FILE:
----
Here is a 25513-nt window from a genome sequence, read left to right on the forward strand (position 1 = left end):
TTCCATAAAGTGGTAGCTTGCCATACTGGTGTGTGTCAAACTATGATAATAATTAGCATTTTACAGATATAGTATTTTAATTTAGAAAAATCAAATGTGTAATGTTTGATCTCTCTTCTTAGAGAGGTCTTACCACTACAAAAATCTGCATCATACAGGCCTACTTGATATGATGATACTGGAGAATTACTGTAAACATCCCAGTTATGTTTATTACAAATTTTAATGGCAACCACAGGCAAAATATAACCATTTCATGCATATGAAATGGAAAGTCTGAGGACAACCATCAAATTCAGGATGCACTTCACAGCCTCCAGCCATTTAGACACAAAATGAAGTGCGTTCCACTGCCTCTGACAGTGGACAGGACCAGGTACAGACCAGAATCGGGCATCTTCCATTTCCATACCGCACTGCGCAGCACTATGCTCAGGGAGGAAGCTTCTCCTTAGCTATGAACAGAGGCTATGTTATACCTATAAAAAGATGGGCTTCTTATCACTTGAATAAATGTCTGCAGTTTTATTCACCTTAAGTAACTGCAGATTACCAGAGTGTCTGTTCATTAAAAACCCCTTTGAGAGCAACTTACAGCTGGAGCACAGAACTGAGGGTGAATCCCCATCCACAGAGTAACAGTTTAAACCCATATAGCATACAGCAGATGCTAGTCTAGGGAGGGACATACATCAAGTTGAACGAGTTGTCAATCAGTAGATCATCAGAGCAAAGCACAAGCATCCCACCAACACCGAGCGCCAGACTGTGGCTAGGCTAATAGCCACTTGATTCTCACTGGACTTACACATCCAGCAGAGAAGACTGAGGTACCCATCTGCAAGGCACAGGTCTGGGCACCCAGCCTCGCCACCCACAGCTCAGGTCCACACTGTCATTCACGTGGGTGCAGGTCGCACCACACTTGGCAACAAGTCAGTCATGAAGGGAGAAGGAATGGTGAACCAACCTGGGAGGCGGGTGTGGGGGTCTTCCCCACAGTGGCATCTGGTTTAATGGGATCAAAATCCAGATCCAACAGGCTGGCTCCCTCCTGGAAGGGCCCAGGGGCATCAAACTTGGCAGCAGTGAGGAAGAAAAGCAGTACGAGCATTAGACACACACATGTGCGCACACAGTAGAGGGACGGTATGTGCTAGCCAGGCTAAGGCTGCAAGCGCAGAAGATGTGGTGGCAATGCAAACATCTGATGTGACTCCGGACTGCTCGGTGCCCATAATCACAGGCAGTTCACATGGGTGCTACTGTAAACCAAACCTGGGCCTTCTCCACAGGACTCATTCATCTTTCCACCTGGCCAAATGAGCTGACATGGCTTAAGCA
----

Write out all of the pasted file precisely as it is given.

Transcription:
Here is a 25513-nt window from a genome sequence, read left to right on the forward strand (position 1 = left end):
TTCCATAAAGTGGTAGCTTGCCATACTGGTGTGTGTCAAACTATGATAATAATTAGCATTTTACAGATATAGTATTTTAATTTAGAAAAATCAAATGTGTAATGTTTGATCTCTCTTCTTAGAGAGGTCTTACCACTACAAAAATCTGCATCATACAGGCCTACTTGATATGATGATACTGGAGAATTACTGTAAACATCCCAGTTATGTTTATTACAAATTTTAATGGCAACCACAGGCAAAATATAACCATTTCATGCATATGAAATGGAAAGTCTGAGGACAACCATCAAATTCAGGATGCACTTCACAGCCTCCAGCCATTTAGACACAAAATGAAGTGCGTTCCACTGCCTCTGACAGTGGACAGGACCAGGTACAGACCAGAATCGGGCATCTTCCATTTCCATACCGCACTGCGCAGCACTATGCTCAGGGAGGAAGCTTCTCCTTAGCTATGAACAGAGGCTATGTTATACCTATAAAAAGATGGGCTTCTTATCACTTGAATAAATGTCTGCAGTTTTATTCACCTTAAGTAACTGCAGATTACCAGAGTGTCTGTTCATTAAAAACCCCTTTGAGAGCAACTTACAGCTGGAGCACAGAACTGAGGGTGAATCCCCATCCACAGAGTAACAGTTTAAACCCATATAGCATACAGCAGATGCTAGTCTAGGGAGGGACATACATCAAGTTGAACGAGTTGTCAATCAGTAGATCATCAGAGCAAAGCACAAGCATCCCACCAACACCGAGCGCCAGACTGTGGCTAGGCTAATAGCCACTTGATTCTCACTGGACTTACACATCCAGCAGAGAAGACTGAGGTACCCATCTGCAAGGCACAGGTCTGGGCACCCAGCCTCGCCACCCACAGCTCAGGTCCACACTGTCATTCACGTGGGTGCAGGTCGCACCACACTTGGCAACAAGTCAGTCATGAAGGGAGAAGGAATGGTGAACCAACCTGGGAGGCGGGTGTGGGGGTCTTCCCCACAGTGGCATCTGGTTTAATGGGATCAAAATCCAGATCCAACAGGCTGGCTCCCTCCTGGAAGGGCCCAGGGGCATCAAACTTGGCAGCAGTGAGGAAGAAAAGCAGTACGAGCATTAGACACACACATGTGCGCACACAGTAGAGGGACGGTATGTGCTAGCCAGGCTAAGGCTGCAAGCGCAGAAGATGTGGTGGCAATGCAAACATCTGATGTGACTCCGGACTGCTCGGTGCCCATAATCACAGGCAGTTCACATGGGTGCTACTGTAAACCAAACCTGGGCCTTCTCCACAGGACTCATTCATCTTTCCACCTGGCCAAATGAGCTGACATGGCTTAAGCA